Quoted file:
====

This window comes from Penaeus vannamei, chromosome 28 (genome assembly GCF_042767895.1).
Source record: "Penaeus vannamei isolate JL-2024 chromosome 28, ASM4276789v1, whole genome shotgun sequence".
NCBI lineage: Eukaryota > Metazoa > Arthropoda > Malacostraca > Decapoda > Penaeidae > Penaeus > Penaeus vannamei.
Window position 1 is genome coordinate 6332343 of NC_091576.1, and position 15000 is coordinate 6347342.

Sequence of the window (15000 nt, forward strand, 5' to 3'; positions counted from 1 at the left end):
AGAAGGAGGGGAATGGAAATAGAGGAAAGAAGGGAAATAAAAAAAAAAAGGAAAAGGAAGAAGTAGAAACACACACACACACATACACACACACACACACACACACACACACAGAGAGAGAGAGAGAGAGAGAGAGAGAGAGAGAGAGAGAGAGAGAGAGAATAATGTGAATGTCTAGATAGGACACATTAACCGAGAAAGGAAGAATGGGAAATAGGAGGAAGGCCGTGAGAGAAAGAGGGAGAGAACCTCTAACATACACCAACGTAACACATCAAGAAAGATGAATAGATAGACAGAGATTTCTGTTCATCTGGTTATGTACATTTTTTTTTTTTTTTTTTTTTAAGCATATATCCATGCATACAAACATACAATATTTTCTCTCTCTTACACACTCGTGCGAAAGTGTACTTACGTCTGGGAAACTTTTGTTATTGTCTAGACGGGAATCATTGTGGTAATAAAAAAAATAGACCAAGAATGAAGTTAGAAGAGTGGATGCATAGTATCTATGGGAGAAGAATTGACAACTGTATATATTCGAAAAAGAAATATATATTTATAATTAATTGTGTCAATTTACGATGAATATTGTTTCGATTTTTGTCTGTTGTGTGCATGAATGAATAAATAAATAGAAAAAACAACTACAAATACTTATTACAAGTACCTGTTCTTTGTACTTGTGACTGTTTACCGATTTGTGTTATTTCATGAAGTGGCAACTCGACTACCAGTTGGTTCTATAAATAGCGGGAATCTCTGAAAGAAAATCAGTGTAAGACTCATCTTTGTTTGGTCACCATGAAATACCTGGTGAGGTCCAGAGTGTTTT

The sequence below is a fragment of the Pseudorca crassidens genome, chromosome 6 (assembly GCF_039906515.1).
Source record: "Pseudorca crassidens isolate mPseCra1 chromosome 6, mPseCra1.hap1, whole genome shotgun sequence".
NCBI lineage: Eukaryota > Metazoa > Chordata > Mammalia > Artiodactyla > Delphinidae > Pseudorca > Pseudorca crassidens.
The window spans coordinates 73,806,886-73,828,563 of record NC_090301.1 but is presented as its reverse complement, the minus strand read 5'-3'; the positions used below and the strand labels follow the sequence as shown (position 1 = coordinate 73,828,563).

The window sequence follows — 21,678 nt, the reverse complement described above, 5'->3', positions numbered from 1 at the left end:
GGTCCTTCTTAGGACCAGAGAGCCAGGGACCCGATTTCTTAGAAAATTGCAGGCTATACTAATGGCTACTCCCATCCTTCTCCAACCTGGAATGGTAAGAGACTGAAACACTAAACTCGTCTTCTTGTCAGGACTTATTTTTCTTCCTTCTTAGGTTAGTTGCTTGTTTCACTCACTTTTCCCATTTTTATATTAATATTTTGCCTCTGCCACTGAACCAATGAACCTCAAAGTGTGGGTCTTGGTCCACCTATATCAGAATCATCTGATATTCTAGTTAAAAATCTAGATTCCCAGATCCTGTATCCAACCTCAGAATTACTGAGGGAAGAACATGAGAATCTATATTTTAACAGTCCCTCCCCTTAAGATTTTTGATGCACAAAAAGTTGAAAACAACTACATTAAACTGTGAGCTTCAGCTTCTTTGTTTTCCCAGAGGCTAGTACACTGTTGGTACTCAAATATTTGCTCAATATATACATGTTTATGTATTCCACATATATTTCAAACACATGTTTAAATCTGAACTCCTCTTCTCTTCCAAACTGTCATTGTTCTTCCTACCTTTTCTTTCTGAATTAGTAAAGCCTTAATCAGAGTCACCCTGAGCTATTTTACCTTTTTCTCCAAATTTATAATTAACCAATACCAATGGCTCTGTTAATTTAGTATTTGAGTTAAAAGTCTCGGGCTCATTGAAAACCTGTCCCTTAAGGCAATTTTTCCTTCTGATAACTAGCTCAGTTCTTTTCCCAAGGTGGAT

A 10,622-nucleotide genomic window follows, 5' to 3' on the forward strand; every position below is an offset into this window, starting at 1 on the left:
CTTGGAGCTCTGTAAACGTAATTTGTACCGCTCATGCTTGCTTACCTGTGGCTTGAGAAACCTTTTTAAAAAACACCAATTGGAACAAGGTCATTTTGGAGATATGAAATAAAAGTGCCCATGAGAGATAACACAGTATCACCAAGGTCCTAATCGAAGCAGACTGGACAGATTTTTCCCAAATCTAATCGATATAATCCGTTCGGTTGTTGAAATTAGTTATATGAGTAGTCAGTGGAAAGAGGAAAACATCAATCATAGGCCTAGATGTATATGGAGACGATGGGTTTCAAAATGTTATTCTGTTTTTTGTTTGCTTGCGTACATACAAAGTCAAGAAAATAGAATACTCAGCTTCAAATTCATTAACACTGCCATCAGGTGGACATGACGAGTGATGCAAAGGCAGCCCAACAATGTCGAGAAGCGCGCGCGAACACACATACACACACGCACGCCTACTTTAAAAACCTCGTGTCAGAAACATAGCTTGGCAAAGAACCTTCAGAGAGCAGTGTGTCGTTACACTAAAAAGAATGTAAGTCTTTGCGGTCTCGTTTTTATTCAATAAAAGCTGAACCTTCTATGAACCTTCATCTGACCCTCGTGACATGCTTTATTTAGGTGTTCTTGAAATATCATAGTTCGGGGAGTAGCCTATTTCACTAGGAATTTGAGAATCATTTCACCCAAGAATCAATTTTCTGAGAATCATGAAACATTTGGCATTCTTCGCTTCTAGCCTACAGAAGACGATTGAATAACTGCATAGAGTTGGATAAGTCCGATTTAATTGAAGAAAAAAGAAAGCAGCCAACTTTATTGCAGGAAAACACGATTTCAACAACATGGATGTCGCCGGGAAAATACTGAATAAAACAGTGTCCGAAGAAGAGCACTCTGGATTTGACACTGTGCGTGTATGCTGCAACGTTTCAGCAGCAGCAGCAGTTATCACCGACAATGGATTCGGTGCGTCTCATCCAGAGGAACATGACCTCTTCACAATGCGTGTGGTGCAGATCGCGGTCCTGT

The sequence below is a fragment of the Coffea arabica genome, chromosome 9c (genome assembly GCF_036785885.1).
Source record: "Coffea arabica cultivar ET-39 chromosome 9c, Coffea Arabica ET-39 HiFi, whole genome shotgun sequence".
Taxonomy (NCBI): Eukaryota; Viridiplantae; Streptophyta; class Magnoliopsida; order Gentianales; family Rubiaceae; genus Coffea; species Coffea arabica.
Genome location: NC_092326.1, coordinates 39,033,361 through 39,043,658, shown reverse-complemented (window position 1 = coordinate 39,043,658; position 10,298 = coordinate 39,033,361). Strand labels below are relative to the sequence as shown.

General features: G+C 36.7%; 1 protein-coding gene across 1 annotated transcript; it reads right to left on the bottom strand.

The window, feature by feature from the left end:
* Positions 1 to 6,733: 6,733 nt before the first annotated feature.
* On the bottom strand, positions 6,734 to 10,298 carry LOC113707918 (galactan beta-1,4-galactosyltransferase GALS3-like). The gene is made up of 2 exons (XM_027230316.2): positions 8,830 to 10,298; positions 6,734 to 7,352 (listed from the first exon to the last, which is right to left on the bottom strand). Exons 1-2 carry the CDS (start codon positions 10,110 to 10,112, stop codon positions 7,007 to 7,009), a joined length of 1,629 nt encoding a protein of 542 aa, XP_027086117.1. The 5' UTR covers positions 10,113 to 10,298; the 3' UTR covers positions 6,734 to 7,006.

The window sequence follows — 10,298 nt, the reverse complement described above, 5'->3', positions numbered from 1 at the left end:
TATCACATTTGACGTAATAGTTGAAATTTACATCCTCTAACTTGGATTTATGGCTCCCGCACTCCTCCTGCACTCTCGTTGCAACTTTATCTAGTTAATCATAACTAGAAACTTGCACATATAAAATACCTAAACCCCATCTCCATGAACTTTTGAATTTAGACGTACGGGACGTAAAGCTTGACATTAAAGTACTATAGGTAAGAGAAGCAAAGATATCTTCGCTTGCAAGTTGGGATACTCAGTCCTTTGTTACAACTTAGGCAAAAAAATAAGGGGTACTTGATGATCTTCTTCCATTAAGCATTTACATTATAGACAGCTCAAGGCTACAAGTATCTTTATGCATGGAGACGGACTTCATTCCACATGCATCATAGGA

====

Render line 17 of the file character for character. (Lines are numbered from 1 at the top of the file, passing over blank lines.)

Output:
Taxonomy (NCBI): Eukaryota; Viridiplantae; Streptophyta; class Magnoliopsida; order Gentianales; family Rubiaceae; genus Coffea; species Coffea arabica.